I'm doing a one-on-one with a VP who had to let some of his team go, but we're not looking to bring some back because of recent sales wins. He needs help prioritizing and organizing his time, but also wants to elevate his profile through writting and win more work through ai. What questions should I ask and how can I help him during our one-on-one. I want him to feel vlaued, like I'm thinmking about his experice and growth, and feel optimistic about our company trajectory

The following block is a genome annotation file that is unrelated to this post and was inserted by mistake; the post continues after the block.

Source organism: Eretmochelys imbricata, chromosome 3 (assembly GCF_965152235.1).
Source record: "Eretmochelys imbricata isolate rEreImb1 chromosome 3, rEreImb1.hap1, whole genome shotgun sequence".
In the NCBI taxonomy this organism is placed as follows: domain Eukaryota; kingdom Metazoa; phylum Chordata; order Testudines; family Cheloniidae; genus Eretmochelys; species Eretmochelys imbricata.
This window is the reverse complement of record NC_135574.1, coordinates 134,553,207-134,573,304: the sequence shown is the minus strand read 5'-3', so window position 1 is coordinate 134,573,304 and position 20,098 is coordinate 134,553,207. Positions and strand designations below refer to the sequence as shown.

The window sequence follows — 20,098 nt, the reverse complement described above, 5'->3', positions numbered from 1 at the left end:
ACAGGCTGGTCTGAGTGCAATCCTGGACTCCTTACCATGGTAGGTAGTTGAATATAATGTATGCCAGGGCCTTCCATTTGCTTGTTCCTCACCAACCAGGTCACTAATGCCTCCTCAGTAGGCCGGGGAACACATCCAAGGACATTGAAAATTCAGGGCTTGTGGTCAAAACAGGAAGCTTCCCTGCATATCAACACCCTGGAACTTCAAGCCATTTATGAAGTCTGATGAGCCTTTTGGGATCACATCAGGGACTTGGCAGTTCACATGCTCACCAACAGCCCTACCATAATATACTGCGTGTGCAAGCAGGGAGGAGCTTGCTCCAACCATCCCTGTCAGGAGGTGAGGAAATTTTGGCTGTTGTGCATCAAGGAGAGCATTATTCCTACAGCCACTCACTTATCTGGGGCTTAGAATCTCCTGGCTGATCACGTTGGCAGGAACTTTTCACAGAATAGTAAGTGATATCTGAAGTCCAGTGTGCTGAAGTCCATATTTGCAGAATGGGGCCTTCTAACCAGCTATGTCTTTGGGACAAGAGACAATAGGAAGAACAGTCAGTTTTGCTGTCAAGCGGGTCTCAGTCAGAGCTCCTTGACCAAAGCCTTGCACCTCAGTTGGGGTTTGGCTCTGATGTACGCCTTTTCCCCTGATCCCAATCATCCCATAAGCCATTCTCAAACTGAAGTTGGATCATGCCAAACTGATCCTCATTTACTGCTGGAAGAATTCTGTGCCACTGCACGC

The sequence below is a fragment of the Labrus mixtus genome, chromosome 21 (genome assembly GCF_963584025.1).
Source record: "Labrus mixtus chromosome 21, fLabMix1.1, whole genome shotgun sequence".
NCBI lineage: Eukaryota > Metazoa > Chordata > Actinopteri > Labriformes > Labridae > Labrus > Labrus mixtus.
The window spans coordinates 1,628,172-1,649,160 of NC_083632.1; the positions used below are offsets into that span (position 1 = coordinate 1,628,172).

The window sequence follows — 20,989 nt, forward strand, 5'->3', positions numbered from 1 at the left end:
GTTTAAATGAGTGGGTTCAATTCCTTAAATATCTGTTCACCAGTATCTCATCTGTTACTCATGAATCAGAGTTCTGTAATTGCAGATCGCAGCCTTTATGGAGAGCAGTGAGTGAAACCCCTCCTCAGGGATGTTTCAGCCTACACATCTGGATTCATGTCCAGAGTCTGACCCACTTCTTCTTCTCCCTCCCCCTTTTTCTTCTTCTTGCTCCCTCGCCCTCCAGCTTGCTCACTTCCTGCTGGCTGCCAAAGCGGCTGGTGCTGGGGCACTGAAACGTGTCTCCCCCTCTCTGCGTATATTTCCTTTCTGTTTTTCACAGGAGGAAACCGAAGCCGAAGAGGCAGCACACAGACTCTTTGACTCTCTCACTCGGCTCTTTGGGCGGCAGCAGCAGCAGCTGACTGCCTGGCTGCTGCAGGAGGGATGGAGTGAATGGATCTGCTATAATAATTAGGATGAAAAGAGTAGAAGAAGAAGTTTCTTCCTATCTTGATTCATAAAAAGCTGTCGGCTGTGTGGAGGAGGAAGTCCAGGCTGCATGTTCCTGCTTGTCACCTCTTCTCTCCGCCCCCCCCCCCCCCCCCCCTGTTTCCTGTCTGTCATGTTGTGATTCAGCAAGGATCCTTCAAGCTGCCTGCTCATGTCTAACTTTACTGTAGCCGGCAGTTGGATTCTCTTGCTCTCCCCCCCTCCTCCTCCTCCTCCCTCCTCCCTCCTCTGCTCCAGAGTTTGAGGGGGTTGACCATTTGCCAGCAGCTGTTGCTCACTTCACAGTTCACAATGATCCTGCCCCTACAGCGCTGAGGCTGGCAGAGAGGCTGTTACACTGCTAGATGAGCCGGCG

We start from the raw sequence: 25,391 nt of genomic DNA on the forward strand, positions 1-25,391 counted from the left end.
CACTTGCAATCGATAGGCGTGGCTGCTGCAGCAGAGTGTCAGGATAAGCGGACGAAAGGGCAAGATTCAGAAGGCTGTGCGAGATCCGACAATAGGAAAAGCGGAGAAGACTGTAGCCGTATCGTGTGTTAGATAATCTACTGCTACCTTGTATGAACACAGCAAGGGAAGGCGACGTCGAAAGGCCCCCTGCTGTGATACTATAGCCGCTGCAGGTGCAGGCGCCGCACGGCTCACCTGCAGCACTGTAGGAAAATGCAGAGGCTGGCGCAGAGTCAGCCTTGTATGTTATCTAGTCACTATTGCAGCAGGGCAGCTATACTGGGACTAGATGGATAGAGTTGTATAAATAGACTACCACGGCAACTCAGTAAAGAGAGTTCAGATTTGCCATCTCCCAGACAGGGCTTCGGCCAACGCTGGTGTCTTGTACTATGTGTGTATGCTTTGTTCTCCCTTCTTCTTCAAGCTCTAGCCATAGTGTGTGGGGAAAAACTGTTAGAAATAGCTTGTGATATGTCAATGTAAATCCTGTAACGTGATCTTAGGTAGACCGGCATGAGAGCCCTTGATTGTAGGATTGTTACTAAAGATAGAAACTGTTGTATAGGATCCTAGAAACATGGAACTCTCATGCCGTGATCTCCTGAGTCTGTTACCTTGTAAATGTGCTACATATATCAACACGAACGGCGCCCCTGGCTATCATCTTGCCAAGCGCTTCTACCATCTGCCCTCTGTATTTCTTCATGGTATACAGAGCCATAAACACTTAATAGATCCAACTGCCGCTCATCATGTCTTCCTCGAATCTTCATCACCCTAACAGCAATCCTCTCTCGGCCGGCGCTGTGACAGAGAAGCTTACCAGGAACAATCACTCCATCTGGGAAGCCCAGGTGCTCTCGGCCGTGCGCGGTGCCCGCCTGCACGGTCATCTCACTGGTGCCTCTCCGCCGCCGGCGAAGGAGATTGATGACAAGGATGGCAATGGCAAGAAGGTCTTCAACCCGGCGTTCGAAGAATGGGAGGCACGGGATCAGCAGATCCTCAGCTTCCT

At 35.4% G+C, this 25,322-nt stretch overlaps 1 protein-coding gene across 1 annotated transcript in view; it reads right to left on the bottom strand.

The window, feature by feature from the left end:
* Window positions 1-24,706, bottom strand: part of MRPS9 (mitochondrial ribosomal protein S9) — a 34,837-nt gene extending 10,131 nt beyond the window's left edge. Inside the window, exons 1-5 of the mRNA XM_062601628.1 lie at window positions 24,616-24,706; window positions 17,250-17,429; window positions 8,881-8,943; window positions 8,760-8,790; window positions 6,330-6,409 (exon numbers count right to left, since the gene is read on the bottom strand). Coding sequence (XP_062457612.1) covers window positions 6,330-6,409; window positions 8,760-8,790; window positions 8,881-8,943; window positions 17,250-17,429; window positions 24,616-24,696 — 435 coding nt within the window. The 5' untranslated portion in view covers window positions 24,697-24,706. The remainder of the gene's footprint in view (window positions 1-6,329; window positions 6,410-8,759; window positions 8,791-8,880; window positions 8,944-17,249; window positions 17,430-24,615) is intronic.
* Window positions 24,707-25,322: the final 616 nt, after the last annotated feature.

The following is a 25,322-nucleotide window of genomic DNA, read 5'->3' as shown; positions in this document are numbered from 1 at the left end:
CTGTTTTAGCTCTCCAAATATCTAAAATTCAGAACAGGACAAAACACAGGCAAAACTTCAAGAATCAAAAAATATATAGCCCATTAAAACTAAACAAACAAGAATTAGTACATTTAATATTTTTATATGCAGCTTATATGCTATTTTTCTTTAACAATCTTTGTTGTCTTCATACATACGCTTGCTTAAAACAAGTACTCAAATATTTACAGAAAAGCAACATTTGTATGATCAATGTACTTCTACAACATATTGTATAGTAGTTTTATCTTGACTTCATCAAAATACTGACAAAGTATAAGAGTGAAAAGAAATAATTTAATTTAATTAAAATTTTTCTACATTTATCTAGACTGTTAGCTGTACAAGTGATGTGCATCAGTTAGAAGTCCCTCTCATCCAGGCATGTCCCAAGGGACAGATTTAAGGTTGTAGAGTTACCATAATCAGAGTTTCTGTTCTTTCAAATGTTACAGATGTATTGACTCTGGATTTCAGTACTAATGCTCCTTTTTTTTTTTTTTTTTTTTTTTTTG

Based on the Mochary Method and the 1-1 Template provided by Sabrina Wang, here are some questions and strategies you can use to help your VP during the one-on-one meeting: ### Pre-Work (For the VP): - **Good Things/Celebrations:** Ask the VP to pre-write good things or celebrations, both personal and professional, to share at the beginning of the meeting. This sets a positive tone and acknowledges recent successes. - **Topics and Proposed Solutions:** Request the VP to populate topics related to prioritizing and organizing time, elevating their profile through writing, and strategies for winning more work through AI. Encourage them to propose initial solutions to these topics. - **Past and New Actions:** Have the VP review past actions, especially those related to the restructuring of the team, and create new actions aligned with the current sales wins and goals. ### Pre-Work (For You as the Manager): - **Good Things/Celebrations:** Similarly, prepare your own good things to share, acknowledging the VP's efforts during the challenging period of letting team members go and recognizing the recent sales achievements. - **Topics:** Prepare topics for discussion, such as strategies for time management, personal branding through writing, and leveraging AI for sales. - **Feedback:** Prepare written feedback for the VP, focusing on their strengths and areas for development, ensuring it aligns with their current and future responsibilities. ### During the Meeting: - **Connection (5 minutes):** Start with sharing good things and celebrations to build a personal connection and recognize achievements. - **Coaching (20-25 minutes):** Discuss the topics and proposed solutions the VP has prepared. Help them prioritize their time by identifying the most impactful actions they can take. Discuss ways to enhance their writing and thought leadership to elevate their profile. Explore ideas to capitalize on AI for increasing sales wins. - **Accountability (8-13 minutes):** Review the VP’s goals/OKRs and past actions. Discuss any blockers they've encountered and strategize on new actions that could be taken. Encourage the VP to think bigger or simplify actions to focus on the most valuable tasks. - **Transparency (7 minutes):** Provide each other with verbal feedback. Use this time to ensure the VP feels valued and heard, and discuss any concerns they may have about their experience and growth. - **Magic Questions:** If this meeting is scheduled quarterly, include "Magic questions" for career development and motivation, which can help the VP align their personal aspirations with the company's trajectory. ### Questions to Ask: 1. What are the key priorities you believe we should focus on as we bring back team members? 2. How do you feel about your current workload, and what support do you need to manage your time effectively? 3. In what ways would you like to develop your professional profile through writing and thought leadership? 4. What are your thoughts on integrating AI into our sales process to further our recent wins? 5. How can I support you in achieving your professional goals and contributing to the company's success? ### Post-Meeting: - **Follow-up:** Ensure that there is a clear action plan with specific steps and deadlines. Provide the necessary resources or support to assist the VP in executing these actions. - **Encouragement:** Continuously encourage the VP, emphasizing their value to the team and the company, and maintain an optimistic outlook on the company's future. Remember, the goal of the one-on-one is not only to address immediate operational needs but also to foster the VP's personal and professional growth, ensuring they feel valued and optimistic about the path ahead.